Saturday, September 20, 2008

Can The Market Heal Itself?

The knee jerk reaction to crisis is for people to seek help from the Federal Government.

I was just asking myself if the market could heal itself.

In previous posts I noted that self-interested companies would not allow their stock to be shorted.

In regards to shorting, the problem could be resolved by structuring the market so that the voices of the company's could be heard.

My first thought was to create a petition to be passed among shareholders and CEOs. The petition would give the big exchanges (NASDAQ, NYSE and AMEX) the ultimatum: "Stop the practice of shorting or we will pull our company from your exchange."

As shorting increases the float of a stock, thus reducing the value of stock, the self-interested stock holders and CEOs would be tempted to sign the ultimatum. Fearing a customer revolt that could dramatically reduce the size of their exchange, the stock exchanges have a big incentive to clean up their act.

Unfortunately, even if the exchanges wanted to clean up their act, they may be prevented from acting by a weird Fannie Mae, quasi government company called the DTCC.

The problem with this idea is that companies would have no place to go to exchange their stock.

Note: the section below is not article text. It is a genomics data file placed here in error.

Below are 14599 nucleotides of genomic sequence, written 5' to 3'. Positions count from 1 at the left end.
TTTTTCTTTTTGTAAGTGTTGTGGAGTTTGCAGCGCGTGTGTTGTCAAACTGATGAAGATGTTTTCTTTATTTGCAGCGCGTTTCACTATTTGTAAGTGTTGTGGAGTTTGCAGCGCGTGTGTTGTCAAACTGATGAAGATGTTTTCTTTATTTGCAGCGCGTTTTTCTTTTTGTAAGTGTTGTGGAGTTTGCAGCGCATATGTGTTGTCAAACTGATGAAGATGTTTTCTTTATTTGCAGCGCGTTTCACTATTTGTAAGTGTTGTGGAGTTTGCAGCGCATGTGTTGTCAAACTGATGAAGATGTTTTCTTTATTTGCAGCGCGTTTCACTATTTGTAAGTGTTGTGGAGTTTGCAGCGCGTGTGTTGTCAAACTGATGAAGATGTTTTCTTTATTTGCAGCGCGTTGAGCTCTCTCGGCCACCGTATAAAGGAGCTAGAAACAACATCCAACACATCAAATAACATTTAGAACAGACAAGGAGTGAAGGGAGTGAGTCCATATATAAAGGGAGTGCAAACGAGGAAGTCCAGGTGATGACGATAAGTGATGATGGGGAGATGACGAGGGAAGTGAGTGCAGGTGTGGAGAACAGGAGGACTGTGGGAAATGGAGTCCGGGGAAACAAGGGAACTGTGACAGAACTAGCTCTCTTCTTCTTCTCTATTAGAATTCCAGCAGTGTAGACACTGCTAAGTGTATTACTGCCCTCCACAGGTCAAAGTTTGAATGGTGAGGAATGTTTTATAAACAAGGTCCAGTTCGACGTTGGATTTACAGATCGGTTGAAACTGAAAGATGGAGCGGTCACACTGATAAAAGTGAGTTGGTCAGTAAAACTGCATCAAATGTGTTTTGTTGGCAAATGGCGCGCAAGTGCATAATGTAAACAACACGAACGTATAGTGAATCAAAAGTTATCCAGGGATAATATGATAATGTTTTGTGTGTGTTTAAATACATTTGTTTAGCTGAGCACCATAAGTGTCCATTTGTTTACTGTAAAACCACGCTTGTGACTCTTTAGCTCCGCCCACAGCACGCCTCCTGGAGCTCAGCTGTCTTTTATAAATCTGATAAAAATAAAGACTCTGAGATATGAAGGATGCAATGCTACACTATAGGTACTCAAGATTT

So, for the ultimatum to work, one would need to create a new exchange. The new exchange would be structured as a buyer's coop. The exchange and trading procedures would be designed by the member companies. The exchange could do real time clearing of transactions. The exchange would then be in a position to structure the use of shorts and other derivatives so that they are more favorable to the companies.

The NYSE and NASDAQ are exchanges that were structured around the desires of the brokerage firms. The new exchange could be structured around the desires of businesses and end investors.

The threat of a new exchange appearing on the market might be enough to transform the market. On further thought, I think the market might benefit more from the appearance of different exchanged honed to different needs.

A market dominated by just a few big companies has a hard time making corrections, while one with a large number of small companies is quick to react.

** I assert that that the new thinking about shorts have created a market climate where companies are tempted to pull out of the market. I thought I should point out in the last few years, the IPO market has slowed to a crawl while a growing number of firms have gone private or have sought the protection of a private equity firm. The "no shirt ultimatum" would turn a trickle into a deluge.

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